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Factors in Performance on Brief, Impromptu Essay Examinations ECT

Author(s):
Bonner, Marilyn W.; Breland, Hunter M.; Kubota, Melvin Y.
Publication Year:
1995
Report Number:
RR-95-41, CBR-95-04
Source:
ETS Research Report
Document Type:
Report
Page Count:
40
Subject/Key Words:
English Composition Tests, Essay Tests, Performance Factors, Scoring

Abstract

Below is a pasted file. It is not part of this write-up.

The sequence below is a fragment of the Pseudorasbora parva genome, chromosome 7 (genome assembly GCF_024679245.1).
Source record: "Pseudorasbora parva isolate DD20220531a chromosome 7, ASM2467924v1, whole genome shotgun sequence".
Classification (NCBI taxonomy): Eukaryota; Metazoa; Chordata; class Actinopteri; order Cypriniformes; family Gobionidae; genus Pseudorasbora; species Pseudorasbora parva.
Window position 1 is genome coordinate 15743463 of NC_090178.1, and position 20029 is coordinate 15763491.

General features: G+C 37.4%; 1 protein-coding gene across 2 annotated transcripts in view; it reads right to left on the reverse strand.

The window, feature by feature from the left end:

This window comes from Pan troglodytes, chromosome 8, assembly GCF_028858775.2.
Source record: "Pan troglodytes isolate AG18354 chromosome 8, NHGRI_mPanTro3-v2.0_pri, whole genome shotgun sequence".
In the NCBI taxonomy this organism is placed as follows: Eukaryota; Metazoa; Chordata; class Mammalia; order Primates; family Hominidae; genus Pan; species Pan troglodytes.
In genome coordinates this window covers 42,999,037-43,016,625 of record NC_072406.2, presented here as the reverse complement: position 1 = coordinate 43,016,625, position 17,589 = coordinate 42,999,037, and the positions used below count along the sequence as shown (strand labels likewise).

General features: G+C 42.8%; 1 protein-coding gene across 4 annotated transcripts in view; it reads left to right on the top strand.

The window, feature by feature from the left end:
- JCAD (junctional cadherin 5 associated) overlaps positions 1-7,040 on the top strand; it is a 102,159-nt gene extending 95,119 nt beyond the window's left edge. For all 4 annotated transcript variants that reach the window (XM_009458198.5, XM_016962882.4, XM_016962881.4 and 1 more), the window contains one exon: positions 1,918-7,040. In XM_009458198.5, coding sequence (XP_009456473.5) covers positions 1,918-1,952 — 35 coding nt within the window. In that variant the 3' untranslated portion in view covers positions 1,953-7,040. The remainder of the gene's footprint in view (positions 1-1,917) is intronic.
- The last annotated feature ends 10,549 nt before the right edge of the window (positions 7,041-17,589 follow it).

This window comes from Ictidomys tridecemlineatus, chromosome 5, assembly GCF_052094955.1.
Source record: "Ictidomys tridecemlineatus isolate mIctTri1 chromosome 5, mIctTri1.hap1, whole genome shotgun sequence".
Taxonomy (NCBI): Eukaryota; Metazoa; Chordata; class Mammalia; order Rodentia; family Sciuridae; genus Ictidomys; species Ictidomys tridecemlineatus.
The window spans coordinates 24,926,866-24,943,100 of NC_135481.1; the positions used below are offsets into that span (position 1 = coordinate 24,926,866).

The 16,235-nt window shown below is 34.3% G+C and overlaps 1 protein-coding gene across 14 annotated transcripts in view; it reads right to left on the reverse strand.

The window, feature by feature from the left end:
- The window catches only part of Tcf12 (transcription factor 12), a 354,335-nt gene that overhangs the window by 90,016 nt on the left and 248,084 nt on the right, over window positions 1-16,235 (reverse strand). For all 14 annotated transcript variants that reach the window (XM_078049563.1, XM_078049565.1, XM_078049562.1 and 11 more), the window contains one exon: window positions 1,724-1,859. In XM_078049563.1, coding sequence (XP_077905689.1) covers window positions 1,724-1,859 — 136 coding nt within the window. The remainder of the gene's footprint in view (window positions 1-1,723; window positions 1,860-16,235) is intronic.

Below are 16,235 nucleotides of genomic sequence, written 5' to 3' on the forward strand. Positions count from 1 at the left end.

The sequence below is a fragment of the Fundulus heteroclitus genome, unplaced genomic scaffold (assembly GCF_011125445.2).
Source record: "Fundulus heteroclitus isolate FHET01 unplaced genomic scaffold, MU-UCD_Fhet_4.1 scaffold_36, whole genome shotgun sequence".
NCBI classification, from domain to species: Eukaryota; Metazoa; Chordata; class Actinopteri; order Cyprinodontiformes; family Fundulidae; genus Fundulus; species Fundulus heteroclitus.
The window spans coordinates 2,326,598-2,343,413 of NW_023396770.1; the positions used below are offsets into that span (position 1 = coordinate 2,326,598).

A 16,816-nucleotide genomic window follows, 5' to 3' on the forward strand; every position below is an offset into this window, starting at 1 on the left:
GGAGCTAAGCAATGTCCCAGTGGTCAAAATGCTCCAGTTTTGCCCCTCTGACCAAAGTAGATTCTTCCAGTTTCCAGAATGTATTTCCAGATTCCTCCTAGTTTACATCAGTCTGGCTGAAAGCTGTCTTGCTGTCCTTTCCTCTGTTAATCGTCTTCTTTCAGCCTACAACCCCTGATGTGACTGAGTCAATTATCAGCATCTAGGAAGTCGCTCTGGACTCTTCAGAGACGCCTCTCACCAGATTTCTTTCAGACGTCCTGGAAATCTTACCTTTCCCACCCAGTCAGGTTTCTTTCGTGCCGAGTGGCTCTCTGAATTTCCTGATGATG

Brief, impromptu essays written for the 1990 administration of the College Board's English Composition Test (ECT) were randomly sampled for four different groups of examinees. These essays were subjected to further holistic ratings beyond those conducted for the ECT administration, and analytical ratings were also obtained. The holistic scores were correlated with the analytical scores to determine which essay characteristics were most closely associated with high holistic scores. The results indicated that overall organization, use of supporting materials, noteworthy ideas, rhetorical strategy, and thesis statement were the strongest correlates. Comparisons with the results of a previous study of 1979 ECT essays, written on a different topic, showed that these same characteristics were also most closely associated with high holistic scores in that study. These characteristics correlated strongly with high holistic scores for all subgroups randomly sampled, and for males and females. Additional factors associated with better holistic scores but studied only for the 1990 topic included following instructions, completion of the task, use of a standard essay format, use of literary references, and proficiency in the English language. Certain types of essay content were also associated with higher scores on the 1990 topic. Essays combining current affairs with literature and history or combining literature and history received slightly higher scores on average than essays based only on current affairs, literature, history, or personal experience. Nevertheless, some essays receiving high scores were based solely on personal experience, did not contain literary references, and did not use a standard essay format. The analyses suggest that some practice with this type of brief, impromptu essay, particularly under strict time constraints, may be useful as preparation for taking such essay examinations. (40pp.)

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